FIG. 1 shows an embodiment of an apparatus 100 for withdrawing and analyzing fluid samples. The apparatus 100 includes a monitoring device 102. In some embodiments, the monitoring device 102 can be an “OptiScanner®” monitor available from OptiScan Biomedical Corporation of Hayward, Calif. In some embodiments, the device 102 can measure one or more physiological parameters, such as the concentration of one or more substance(s) in a sample fluid. The sample fluid can be, for example, whole blood from a patient 302 (see, e.g., FIG. 3) and/or a component of whole blood such as, e.g., blood plasma. In some embodiments, the device 100 can also deliver an infusion fluid to a patient.

In the illustrated embodiment, the monitoring device 102 includes a display 104 such as, for example, a touch-sensitive liquid crystal display. The display 104 can provide an interface that includes alerts, indicators, charts, and/or soft buttons. The device 102 also can include one or more inputs and/or outputs 106 that provide connectivity and/or permit user interactivity.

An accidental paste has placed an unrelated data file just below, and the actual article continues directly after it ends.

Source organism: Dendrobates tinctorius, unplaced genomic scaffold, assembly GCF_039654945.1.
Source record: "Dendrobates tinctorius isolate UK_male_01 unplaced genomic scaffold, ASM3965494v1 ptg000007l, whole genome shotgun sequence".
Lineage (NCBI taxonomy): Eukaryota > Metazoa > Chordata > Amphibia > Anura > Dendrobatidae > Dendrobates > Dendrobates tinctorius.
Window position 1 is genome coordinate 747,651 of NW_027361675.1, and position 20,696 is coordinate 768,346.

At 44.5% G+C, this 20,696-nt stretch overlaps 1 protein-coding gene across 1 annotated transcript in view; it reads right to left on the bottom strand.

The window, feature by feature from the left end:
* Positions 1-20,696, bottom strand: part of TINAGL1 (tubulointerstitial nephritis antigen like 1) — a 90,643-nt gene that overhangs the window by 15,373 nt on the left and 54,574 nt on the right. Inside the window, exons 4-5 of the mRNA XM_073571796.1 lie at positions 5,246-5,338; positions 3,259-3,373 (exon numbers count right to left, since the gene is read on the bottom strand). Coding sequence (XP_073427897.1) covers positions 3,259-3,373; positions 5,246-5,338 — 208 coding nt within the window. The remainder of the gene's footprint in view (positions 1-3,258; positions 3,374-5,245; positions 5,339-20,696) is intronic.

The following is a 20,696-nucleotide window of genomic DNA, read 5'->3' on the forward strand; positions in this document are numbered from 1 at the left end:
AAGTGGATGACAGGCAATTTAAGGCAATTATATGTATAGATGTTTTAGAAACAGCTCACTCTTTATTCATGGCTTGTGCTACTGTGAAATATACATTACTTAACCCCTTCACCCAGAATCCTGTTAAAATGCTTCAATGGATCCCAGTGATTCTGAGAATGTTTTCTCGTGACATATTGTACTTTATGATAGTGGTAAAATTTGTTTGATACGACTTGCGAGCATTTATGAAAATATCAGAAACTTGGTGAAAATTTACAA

In the embodiment shown in FIG. 1, the device 102 is mounted on a stand 108. The stand 108 may comprise a cart such as, for example, a wheeled cart 130 as shown in FIG. 1. In some embodiments, the stand 108 is configured to roll on a wheeled pedestal 240 (shown in FIG. 2). The stand 108 advantageously can be easily moved and includes one or more poles 110 and/or hooks 112. The poles 110 and hooks 112 can be configured to accommodate other medical devices and/or implements, including, for example, infusion pumps, saline bags, arterial pressure sensors, other monitors and medical devices, and so forth. Some stands or carts may become unstable if intravenous (IV) bags, IV pumps, and other medical devices are hung too high on the stand or cart. In some embodiments, the apparatus 100 can be configured to have a low center of gravity, which may overcome possible instability. For example, the stand 108 can be weighted at the bottom to at least partially offset the weight of IV bags, IV pumps and medical devices that may be attached to the hooks 112 that are placed above the monitoring device 102. Adding weight toward the bottom (e.g., near the wheels) may help prevent the apparatus 100 from tipping over.